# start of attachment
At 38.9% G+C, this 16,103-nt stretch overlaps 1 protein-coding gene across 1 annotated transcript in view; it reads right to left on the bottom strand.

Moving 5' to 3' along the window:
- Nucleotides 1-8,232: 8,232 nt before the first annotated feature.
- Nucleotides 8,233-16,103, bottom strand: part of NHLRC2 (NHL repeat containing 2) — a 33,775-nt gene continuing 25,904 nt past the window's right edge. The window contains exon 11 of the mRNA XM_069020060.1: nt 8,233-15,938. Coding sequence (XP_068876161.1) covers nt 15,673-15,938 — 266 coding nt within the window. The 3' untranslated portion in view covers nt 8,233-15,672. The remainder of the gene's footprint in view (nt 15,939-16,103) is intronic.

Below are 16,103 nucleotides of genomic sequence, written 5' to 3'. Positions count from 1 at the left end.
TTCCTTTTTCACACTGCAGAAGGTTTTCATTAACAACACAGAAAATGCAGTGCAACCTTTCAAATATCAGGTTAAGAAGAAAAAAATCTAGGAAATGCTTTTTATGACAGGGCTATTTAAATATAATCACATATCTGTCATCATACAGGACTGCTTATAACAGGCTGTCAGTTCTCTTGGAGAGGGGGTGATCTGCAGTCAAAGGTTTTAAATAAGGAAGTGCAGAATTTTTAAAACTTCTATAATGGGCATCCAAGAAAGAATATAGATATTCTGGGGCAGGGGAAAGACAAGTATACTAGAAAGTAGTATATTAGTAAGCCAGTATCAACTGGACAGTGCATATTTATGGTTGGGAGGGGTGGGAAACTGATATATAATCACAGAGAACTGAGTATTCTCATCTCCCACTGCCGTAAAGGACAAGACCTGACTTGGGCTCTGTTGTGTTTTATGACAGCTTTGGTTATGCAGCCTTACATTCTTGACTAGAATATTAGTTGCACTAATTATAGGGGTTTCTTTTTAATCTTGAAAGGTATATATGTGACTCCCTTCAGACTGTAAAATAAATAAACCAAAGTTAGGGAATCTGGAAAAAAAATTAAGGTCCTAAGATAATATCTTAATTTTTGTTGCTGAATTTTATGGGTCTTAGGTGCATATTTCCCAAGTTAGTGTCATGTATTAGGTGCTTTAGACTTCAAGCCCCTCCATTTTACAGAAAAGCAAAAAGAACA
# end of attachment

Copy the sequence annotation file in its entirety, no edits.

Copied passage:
At 38.9% G+C, this 16,103-nt stretch overlaps 1 protein-coding gene across 1 annotated transcript in view; it reads right to left on the bottom strand.

Moving 5' to 3' along the window:
- Nucleotides 1-8,232: 8,232 nt before the first annotated feature.
- Nucleotides 8,233-16,103, bottom strand: part of NHLRC2 (NHL repeat containing 2) — a 33,775-nt gene continuing 25,904 nt past the window's right edge. The window contains exon 11 of the mRNA XM_069020060.1: nt 8,233-15,938. Coding sequence (XP_068876161.1) covers nt 15,673-15,938 — 266 coding nt within the window. The 3' untranslated portion in view covers nt 8,233-15,672. The remainder of the gene's footprint in view (nt 15,939-16,103) is intronic.

Below are 16,103 nucleotides of genomic sequence, written 5' to 3'. Positions count from 1 at the left end.
TTCCTTTTTCACACTGCAGAAGGTTTTCATTAACAACACAGAAAATGCAGTGCAACCTTTCAAATATCAGGTTAAGAAGAAAAAAATCTAGGAAATGCTTTTTATGACAGGGCTATTTAAATATAATCACATATCTGTCATCATACAGGACTGCTTATAACAGGCTGTCAGTTCTCTTGGAGAGGGGGTGATCTGCAGTCAAAGGTTTTAAATAAGGAAGTGCAGAATTTTTAAAACTTCTATAATGGGCATCCAAGAAAGAATATAGATATTCTGGGGCAGGGGAAAGACAAGTATACTAGAAAGTAGTATATTAGTAAGCCAGTATCAACTGGACAGTGCATATTTATGGTTGGGAGGGGTGGGAAACTGATATATAATCACAGAGAACTGAGTATTCTCATCTCCCACTGCCGTAAAGGACAAGACCTGACTTGGGCTCTGTTGTGTTTTATGACAGCTTTGGTTATGCAGCCTTACATTCTTGACTAGAATATTAGTTGCACTAATTATAGGGGTTTCTTTTTAATCTTGAAAGGTATATATGTGACTCCCTTCAGACTGTAAAATAAATAAACCAAAGTTAGGGAATCTGGAAAAAAAATTAAGGTCCTAAGATAATATCTTAATTTTTGTTGCTGAATTTTATGGGTCTTAGGTGCATATTTCCCAAGTTAGTGTCATGTATTAGGTGCTTTAGACTTCAAGCCCCTCCATTTTACAGAAAAGCAAAAAGAACA